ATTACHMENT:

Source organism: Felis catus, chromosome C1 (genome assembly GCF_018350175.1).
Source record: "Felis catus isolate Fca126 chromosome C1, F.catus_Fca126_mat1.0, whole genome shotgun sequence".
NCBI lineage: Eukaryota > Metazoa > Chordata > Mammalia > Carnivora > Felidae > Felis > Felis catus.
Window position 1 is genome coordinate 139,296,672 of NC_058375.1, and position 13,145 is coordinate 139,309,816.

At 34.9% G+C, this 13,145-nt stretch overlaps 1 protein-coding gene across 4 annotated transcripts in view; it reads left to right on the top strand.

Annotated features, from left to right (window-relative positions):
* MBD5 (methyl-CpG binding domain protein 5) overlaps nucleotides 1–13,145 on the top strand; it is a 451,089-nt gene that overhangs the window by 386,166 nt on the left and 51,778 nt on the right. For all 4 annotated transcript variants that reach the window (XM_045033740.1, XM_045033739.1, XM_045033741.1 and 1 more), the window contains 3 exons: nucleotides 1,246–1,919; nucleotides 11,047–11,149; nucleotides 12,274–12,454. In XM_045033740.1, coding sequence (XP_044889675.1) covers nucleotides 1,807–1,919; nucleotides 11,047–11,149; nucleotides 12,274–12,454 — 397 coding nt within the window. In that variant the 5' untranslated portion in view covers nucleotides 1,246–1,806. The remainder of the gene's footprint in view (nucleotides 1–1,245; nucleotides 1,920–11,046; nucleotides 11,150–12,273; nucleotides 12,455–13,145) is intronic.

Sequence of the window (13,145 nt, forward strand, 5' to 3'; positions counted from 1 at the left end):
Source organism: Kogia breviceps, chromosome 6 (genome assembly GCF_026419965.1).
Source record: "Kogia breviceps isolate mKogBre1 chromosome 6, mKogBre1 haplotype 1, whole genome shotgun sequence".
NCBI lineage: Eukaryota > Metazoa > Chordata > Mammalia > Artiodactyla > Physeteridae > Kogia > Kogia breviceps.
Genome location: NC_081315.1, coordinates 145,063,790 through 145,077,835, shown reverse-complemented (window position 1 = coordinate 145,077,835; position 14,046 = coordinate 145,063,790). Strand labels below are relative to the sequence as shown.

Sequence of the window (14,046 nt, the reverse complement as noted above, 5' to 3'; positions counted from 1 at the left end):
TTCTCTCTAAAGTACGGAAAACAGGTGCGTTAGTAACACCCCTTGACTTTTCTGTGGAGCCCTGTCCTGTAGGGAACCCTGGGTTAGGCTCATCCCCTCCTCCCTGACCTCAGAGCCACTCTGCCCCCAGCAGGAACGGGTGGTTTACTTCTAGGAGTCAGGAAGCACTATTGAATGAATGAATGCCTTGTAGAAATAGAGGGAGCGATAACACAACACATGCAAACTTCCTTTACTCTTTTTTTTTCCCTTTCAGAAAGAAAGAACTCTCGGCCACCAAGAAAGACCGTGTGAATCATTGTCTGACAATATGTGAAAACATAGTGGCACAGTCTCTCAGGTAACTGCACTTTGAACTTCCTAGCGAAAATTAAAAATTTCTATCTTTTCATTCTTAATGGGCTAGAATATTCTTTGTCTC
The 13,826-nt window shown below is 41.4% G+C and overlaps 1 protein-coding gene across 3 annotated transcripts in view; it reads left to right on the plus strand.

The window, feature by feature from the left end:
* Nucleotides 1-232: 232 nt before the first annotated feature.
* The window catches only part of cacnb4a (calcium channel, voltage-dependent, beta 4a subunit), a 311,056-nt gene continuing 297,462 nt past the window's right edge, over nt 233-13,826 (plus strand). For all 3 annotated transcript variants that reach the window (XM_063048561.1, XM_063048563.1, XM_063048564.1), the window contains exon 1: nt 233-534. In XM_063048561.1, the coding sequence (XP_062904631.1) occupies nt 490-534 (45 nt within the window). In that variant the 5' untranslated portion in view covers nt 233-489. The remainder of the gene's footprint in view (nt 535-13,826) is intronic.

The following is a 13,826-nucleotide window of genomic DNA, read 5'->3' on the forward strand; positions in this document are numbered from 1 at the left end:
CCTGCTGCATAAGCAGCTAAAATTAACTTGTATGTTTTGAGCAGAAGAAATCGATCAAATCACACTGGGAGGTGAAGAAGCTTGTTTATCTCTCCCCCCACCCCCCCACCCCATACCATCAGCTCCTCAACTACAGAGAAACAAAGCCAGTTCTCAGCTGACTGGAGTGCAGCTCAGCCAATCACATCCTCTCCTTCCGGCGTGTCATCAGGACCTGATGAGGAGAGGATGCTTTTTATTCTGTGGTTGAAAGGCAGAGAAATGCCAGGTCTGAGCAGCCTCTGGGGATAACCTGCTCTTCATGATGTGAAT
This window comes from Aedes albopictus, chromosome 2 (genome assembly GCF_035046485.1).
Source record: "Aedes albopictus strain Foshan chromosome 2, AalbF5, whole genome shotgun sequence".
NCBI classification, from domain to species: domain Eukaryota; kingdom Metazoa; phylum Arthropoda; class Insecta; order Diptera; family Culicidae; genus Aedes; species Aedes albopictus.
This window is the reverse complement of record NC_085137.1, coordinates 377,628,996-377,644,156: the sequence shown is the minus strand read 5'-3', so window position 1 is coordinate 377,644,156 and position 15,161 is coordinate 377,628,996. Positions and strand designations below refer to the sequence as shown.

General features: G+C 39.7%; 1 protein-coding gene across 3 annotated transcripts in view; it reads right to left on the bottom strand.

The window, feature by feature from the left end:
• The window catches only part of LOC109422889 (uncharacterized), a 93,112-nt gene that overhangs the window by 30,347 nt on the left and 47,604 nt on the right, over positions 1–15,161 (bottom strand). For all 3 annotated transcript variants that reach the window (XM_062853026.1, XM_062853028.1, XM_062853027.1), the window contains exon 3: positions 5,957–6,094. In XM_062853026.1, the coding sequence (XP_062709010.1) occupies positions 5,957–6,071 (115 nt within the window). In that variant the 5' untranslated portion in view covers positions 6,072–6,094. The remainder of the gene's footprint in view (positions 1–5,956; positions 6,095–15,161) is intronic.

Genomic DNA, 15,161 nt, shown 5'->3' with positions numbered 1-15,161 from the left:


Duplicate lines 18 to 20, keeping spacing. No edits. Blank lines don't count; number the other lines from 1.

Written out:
* The window catches only part of cacnb4a (calcium channel, voltage-dependent, beta 4a subunit), a 311,056-nt gene continuing 297,462 nt past the window's right edge, over nt 233-13,826 (plus strand). For all 3 annotated transcript variants that reach the window (XM_063048561.1, XM_063048563.1, XM_063048564.1), the window contains exon 1: nt 233-534. In XM_063048561.1, the coding sequence (XP_062904631.1) occupies nt 490-534 (45 nt within the window). In that variant the 5' untranslated portion in view covers nt 233-489. The remainder of the gene's footprint in view (nt 535-13,826) is intronic.

The following is a 13,826-nucleotide window of genomic DNA, read 5'->3' on the forward strand; positions in this document are numbered from 1 at the left end:
CCTGCTGCATAAGCAGCTAAAATTAACTTGTATGTTTTGAGCAGAAGAAATCGATCAAATCACACTGGGAGGTGAAGAAGCTTGTTTATCTCTCCCCCCACCCCCCCACCCCATACCATCAGCTCCTCAACTACAGAGAAACAAAGCCAGTTCTCAGCTGACTGGAGTGCAGCTCAGCCAATCACATCCTCTCCTTCCGGCGTGTCATCAGGACCTGATGAGGAGAGGATGCTTTTTATTCTGTGGTTGAAAGGCAGAGAAATGCCAGGTCTGAGCAGCCTCTGGGGATAACCTGCTCTTCATGATGTGAAT